Russian lawmakers passed a series of bills Thursday to punish online media and journalists for spreading “fake news” and for disrespecting authorities, including President Vladimir Putin.
The State Duma adopted the bills in a third and final reading and sent them to the upper house Federation Council for consideration, Moscow News reports. If passed, they will go to Putin for his signature.
The “fake news” bill bans the spread of “unreliable socially-important information” that could “endanger lives and public health, raise the threat of massive violation of public security and order or impede functioning of transport and social infrastructure, energy and communication facilities and banks.”
An increasingly outspoken group of Russian free speech and internet activists planned to protest the bill in Moscow on Sunday — the latest expression of public concern over constraints on the internet. At least 8,000 people turned out in Moscow last April when authorities tried to block access to the popular messaging app Telegram.
The ban on “fake news” was adopted 322 to 78, with lawmakers from A Just Russia, the Communist Party, and the nationalist Liberal Democratic Party opposed. The bill penalizing those who insult authorities passed 327-40 with one lawmaker abstaining, according to RFE/RL.
The proposed law exempts traditional organizations including newspapers, television networks and radio stations.
Under the law, online news outlets would face fines from $450 to $15,000 for disseminating “false information that is socially under the guise of accurate reports,” according to Moscow News.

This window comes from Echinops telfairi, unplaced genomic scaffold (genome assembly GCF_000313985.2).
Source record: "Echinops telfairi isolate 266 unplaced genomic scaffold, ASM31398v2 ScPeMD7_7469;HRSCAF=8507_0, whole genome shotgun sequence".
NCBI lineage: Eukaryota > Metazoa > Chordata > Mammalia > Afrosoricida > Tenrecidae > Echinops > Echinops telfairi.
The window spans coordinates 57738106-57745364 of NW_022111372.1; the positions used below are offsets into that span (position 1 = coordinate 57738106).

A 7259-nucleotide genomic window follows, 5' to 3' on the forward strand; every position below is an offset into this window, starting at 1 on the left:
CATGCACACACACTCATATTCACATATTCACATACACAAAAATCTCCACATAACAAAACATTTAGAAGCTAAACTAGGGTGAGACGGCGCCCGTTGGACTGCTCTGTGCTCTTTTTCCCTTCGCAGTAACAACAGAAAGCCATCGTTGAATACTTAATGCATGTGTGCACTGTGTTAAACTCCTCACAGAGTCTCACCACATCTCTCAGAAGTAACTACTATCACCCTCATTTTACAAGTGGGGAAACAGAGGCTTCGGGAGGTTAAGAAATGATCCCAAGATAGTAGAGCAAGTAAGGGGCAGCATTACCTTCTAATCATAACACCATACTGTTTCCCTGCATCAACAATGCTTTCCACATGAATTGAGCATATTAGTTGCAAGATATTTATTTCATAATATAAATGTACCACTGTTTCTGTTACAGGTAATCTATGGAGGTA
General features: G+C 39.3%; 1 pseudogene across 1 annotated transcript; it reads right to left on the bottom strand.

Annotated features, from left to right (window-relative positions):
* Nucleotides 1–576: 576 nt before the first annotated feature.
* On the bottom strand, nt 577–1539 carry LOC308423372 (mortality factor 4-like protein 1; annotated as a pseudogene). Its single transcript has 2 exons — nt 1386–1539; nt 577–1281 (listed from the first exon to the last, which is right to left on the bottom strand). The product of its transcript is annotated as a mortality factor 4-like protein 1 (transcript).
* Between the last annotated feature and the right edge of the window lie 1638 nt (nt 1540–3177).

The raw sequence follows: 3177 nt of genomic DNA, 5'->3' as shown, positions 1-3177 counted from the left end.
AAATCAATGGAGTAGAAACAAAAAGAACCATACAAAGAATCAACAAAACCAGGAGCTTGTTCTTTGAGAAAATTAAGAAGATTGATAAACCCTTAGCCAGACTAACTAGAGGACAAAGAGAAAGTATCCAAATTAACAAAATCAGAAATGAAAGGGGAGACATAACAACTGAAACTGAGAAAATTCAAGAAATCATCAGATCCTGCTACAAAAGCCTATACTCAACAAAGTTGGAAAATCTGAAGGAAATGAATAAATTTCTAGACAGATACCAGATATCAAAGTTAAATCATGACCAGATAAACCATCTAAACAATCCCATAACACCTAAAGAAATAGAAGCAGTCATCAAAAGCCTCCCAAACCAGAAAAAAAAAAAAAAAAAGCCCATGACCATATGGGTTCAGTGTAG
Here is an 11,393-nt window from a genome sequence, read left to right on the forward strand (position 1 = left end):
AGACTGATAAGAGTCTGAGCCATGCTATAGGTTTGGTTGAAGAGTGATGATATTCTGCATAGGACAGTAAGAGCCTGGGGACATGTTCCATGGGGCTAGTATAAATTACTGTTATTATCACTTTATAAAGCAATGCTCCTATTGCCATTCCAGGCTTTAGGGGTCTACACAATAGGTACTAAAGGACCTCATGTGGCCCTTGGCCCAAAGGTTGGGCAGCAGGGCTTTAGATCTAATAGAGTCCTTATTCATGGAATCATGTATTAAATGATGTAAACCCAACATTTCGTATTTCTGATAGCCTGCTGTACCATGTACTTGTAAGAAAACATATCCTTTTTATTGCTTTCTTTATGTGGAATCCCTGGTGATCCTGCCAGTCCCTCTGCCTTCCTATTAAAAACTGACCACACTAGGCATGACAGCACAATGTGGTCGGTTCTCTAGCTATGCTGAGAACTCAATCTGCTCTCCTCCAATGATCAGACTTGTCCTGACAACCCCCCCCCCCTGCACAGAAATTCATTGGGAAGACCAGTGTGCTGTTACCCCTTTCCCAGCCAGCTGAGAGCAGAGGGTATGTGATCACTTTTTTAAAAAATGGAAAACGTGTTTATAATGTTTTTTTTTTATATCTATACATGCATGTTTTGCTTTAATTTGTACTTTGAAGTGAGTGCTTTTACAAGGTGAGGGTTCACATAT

Showing “obvious disrespect” for authorities, including Putin, as well as state symbols, carries fines up to $5,000 and 15 days in jail for repeat offenders.
If “fake news” or posts disrespectful of authorities are not immediately and voluntarily deleted, the online news outlets can be legally blocked by the telecommunications watchdog, Roskomnadzor.
Internet service providers will also be forced to block access to content that “offends human dignity and public morality,” CNN reports.
Three weeks ago, the Duma, or lower house, passed the “Sovereign Internet” bill that calls for Russian internet traffic and data to be rerouted through state-controlled points. It would also set up a domestic Domain Name System to allow the internet to continue functioning in Russia even if it is cut off from foreign infrastructure, RFE/RL reports.
Proponents argued that the bill would give more independence to the Russian segment of the internet and help guard the country against potential cyberattacks.
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